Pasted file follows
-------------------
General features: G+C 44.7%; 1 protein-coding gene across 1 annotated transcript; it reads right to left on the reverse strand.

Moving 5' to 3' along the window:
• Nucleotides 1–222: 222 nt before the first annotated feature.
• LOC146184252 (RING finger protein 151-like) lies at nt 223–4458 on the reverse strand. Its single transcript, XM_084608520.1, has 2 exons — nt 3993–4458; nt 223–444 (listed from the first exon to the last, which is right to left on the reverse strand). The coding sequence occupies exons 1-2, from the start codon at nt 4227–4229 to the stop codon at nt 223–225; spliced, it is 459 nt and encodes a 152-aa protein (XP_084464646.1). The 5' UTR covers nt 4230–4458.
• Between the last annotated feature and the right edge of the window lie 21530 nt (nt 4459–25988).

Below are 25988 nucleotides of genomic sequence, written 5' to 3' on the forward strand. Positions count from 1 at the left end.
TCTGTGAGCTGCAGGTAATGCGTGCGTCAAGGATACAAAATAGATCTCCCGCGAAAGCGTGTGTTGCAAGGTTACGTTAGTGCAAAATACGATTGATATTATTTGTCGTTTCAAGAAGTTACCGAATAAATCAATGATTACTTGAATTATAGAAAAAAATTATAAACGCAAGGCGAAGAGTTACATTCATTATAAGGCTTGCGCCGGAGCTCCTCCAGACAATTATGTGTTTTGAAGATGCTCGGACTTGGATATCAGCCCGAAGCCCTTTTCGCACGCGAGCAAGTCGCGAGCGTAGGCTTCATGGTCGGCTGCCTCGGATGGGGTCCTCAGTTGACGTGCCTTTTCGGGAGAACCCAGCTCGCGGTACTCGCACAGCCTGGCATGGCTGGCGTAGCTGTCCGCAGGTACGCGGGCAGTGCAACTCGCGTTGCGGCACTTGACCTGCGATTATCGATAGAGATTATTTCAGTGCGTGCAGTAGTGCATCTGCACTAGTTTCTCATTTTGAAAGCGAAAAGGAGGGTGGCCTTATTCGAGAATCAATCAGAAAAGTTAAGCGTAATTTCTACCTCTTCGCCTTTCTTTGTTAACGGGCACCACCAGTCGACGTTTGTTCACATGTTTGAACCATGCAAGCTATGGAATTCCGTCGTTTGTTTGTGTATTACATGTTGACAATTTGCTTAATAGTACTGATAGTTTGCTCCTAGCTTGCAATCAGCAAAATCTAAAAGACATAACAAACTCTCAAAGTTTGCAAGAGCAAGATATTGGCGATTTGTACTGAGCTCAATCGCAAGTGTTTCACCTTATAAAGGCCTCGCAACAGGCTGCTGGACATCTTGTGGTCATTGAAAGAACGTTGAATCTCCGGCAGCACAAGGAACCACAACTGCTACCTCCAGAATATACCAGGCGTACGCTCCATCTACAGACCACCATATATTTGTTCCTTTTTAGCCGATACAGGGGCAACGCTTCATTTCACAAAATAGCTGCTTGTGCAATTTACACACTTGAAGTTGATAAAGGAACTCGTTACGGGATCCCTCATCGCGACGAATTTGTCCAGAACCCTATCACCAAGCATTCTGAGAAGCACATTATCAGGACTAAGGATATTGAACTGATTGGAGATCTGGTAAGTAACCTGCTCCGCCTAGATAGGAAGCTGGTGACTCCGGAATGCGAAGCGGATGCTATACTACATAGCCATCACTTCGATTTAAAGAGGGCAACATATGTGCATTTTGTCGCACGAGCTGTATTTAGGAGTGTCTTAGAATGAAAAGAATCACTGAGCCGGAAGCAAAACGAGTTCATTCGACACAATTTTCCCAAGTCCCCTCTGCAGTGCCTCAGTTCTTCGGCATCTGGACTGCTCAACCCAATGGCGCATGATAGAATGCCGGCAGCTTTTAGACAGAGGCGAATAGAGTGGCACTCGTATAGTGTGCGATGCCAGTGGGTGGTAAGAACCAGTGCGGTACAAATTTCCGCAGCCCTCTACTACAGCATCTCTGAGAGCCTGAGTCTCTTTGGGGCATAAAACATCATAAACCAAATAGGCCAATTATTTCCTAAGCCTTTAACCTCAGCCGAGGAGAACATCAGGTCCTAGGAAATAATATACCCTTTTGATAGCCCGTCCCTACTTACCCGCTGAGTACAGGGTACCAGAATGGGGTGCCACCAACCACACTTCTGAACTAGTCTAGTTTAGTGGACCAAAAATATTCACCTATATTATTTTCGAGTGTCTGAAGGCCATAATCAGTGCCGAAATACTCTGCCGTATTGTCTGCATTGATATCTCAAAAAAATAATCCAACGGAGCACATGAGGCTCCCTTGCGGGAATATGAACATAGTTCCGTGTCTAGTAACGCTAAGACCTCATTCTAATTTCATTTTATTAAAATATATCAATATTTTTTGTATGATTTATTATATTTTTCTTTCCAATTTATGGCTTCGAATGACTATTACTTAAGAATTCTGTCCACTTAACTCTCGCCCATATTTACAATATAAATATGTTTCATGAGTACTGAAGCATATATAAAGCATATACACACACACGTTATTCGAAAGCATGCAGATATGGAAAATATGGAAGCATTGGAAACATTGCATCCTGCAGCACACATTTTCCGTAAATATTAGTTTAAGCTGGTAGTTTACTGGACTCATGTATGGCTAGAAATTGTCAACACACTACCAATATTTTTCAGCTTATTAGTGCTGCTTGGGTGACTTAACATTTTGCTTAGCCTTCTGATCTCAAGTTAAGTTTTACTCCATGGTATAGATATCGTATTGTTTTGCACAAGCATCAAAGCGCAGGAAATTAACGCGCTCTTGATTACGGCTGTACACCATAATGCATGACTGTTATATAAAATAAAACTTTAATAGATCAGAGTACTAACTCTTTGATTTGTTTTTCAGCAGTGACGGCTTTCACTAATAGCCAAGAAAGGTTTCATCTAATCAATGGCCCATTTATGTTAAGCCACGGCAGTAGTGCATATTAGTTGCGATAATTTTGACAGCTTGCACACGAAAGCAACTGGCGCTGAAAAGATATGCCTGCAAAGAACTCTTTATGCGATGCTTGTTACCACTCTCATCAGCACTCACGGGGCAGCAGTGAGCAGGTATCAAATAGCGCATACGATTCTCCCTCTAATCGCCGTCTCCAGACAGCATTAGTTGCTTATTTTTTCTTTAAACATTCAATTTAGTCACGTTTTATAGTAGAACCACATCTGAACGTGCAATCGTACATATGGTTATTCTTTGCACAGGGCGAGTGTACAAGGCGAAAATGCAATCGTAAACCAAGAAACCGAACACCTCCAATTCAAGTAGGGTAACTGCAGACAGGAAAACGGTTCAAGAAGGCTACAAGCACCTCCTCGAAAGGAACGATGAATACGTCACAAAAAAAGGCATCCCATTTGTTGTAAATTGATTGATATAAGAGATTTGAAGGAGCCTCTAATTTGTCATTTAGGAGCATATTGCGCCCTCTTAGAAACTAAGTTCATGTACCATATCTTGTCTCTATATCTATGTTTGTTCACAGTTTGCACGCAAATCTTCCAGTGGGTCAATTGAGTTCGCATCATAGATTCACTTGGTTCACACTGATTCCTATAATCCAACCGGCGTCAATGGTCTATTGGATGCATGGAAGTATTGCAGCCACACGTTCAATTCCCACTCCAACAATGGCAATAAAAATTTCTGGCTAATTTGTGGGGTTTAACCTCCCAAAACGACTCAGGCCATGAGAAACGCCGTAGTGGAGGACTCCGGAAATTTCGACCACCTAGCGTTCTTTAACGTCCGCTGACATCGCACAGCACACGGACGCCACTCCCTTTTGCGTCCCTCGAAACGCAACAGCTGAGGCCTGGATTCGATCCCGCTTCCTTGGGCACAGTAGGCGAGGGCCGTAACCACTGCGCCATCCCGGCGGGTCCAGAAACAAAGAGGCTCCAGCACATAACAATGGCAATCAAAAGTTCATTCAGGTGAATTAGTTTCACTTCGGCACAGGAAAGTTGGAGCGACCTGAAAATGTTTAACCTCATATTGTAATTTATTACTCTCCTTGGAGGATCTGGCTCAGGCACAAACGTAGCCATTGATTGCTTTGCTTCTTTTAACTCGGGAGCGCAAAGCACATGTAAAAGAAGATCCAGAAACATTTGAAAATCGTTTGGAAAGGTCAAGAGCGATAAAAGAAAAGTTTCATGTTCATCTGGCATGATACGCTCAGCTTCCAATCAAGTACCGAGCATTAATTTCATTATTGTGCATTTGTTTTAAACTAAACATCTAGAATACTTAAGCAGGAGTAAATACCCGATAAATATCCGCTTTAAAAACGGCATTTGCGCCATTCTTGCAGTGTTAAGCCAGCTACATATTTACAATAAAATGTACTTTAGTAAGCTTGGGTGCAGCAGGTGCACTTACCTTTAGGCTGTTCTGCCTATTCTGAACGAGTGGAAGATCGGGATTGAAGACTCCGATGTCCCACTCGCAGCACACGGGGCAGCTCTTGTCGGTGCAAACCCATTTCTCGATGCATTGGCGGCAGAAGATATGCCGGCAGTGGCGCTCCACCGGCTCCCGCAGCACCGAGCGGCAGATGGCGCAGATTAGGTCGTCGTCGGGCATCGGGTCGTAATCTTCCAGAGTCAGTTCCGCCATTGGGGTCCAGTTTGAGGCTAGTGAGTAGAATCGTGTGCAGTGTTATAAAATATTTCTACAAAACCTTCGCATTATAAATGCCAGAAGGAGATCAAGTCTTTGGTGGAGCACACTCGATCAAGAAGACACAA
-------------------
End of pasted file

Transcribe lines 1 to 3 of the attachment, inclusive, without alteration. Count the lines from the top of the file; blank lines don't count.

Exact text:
General features: G+C 44.7%; 1 protein-coding gene across 1 annotated transcript; it reads right to left on the reverse strand.

Moving 5' to 3' along the window:
• Nucleotides 1–222: 222 nt before the first annotated feature.